PWA held its 2022 annual picnic and meeting on Sunday, July 10th, under the redwoods at McNear Park. Several people expressed how good it felt to get together again, as many have either been inactive lately or doing work alone or just with one other person. The picnic satisfied our requirement for an annual membership meeting, but it was also a fun social gathering, as people shared food, drink, conversation, and games.
President John Shribbs led the meeting portion with an inspiring account that Petaluma and the County at large are prioritizing and ramping up environmental interests and plans, making them integral to their General Plans. He stated that we are in a period of significant progress and change in this regard. “We can be proud that PWA is an active and respected player in the overall picture, as we continue to maintain Shollenberger, and Allman Marsh, keeping them clean with accessible walkways and helping to ensure preservation of habitat.” PWA also provides informative signage and benches for observation and resting, and leads public bird walks, helping the public to understand and enjoy our wetlands and the plants, birds, and animals that are all part of the ecosystem. Just as important, we play a role in providing data regarding birds, nests, and hatchlings in our wetlands, as well as salinity levels.
It is important that we all share the load of this important work. Kathy reports that members contributed a combined 165 hours from April-June, even though our education program didn’t go forward this spring! There is much to do, and if you are interested in helping out, get in touch, and we will connect you! (On July 20th, there will be a bird count at Ellis Creek at, 7:30 a.m. If you are interested, even if you just want to learn more about how to recognize bird species, come on out!) PWA is also participating in an event “Ciclovia” next Sunday, July 17th, an event to encourage walking and biking and use of our cross-town Lynch Creek trail. Participants can ride or walk from Lucchesi Park to Walnut Park, with interactive booths along the way. PWA will have a booth at Walnut Park. Please stop by between 10 a.m. and 2 p.m., and play “Wetland Jenga” or make pinecone bird feeders with your kids and grandkids. Our new promotional bird walk postcards will be printed and on display, in both English and Spanish!
We are fortunate to have John serving as a link to the work of many other like-minded organizations as well as efforts by the City, and he updated us regarding some of these:
- ReLeaf Petaluma: Working to plant 10,000 trees to increase Petaluma’s shade canopy by 10%, prioritizing parks, schools, and “heat island areas.” City has grant to develop Urban Forestry Management Plan and plant trees in 6 eastside parks with recycled water. ReLeaf also got grant to tree out McDowell School and Park.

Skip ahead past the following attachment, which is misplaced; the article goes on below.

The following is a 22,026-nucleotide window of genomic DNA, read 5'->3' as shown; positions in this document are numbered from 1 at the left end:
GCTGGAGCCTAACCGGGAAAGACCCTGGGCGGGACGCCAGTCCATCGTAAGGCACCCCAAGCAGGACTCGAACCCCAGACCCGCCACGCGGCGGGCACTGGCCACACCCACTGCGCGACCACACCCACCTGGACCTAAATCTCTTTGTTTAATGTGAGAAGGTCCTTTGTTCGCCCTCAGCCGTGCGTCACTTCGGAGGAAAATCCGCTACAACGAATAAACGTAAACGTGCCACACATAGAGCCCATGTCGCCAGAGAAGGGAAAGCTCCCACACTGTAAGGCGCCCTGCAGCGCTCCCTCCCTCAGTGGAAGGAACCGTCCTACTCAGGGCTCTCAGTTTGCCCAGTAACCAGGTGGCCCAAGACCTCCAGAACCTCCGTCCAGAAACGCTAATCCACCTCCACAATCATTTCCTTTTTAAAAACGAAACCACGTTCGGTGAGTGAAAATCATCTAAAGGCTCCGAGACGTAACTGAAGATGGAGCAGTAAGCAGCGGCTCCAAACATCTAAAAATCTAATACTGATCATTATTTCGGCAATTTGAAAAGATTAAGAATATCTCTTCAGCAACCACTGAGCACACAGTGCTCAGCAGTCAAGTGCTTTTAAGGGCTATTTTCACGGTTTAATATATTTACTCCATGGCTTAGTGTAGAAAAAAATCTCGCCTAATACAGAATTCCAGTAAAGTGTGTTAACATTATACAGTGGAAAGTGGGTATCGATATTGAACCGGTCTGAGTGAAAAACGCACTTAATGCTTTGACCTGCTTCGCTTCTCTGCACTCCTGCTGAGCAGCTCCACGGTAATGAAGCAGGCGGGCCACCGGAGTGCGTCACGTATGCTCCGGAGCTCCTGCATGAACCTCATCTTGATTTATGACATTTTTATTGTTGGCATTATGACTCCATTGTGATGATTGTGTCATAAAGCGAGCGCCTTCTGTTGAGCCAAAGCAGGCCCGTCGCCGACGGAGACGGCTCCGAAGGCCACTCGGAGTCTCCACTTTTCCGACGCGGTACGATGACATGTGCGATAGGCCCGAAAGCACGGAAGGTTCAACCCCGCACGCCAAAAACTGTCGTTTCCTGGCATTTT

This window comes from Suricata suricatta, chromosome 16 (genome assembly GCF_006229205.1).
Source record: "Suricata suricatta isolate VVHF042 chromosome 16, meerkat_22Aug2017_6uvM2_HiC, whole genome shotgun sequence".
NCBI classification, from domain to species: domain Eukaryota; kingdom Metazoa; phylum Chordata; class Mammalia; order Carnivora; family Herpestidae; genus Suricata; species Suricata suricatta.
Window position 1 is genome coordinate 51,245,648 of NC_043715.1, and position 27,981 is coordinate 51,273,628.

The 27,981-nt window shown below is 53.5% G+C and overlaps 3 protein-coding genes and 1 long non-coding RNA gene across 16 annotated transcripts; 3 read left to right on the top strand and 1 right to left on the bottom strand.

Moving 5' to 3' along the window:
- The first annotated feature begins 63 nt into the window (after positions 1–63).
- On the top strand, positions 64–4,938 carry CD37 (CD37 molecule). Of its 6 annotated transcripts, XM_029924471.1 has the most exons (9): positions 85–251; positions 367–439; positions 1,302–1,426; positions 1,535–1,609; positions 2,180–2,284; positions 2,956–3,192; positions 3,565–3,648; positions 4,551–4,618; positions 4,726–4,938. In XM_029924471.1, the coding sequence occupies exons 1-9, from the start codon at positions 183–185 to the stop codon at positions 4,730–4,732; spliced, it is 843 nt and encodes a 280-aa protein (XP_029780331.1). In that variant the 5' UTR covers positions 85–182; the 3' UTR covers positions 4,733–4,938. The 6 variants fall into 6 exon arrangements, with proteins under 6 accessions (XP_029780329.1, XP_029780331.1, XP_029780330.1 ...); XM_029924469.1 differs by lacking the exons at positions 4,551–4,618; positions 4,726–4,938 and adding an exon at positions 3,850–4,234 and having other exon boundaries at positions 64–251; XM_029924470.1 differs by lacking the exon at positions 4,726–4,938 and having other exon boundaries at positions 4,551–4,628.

- Preservation of the northern branch and basin of the Petaluma River between Lynch Creek and Corona Road, halting further development to protect these areas, providing trails and an education center, flood relief. Several organizations are involved, and John is representing us.
- 15 Minute Neighborhoods and Living Streets An effort to enable residents to access everything we need: job, shopping, etc. within 15 minutes, to reduce carbon emissions and global warming. Currently 20,000 people commute both from and to Petaluma to jobs in San Francisco and elsewhere, and the goal is to reduce that by half.
- Blue Zone is coming to our town working with Health District to promote social change to increase life expectancy and also quality of life by improving health throughout the community.
- Cool Cities/Blocks Become a block leader to organize and plan with neighbors to be ready for fire and other emergencies and share ideas about conservation.
- Friends of Petaluma River Steamboat Landing area protection; Rivertown Revival Festival July 23rd and 24th.
- Daily Acts received grant for developing more rain catchment systems and food gardens.
- Ranier Avenue Biking/walking lane: The City is planning to create a dedicated, barricaded path, separate from automobile traffic, to create a safe route for crossing town without a car. This is an experimental effort to see how well it works and how it might be used on other Petaluma roads.
- Petaluma City Schools has created an initiative to put environmental education into every classroom and formed a committee of many of our local environmental leaders to guide the curriculum development.
New PWA member, Beverly Alexander, summed up her reaction to all of this: “It makes me so happy to be a part of this organization and all of this impressive work!”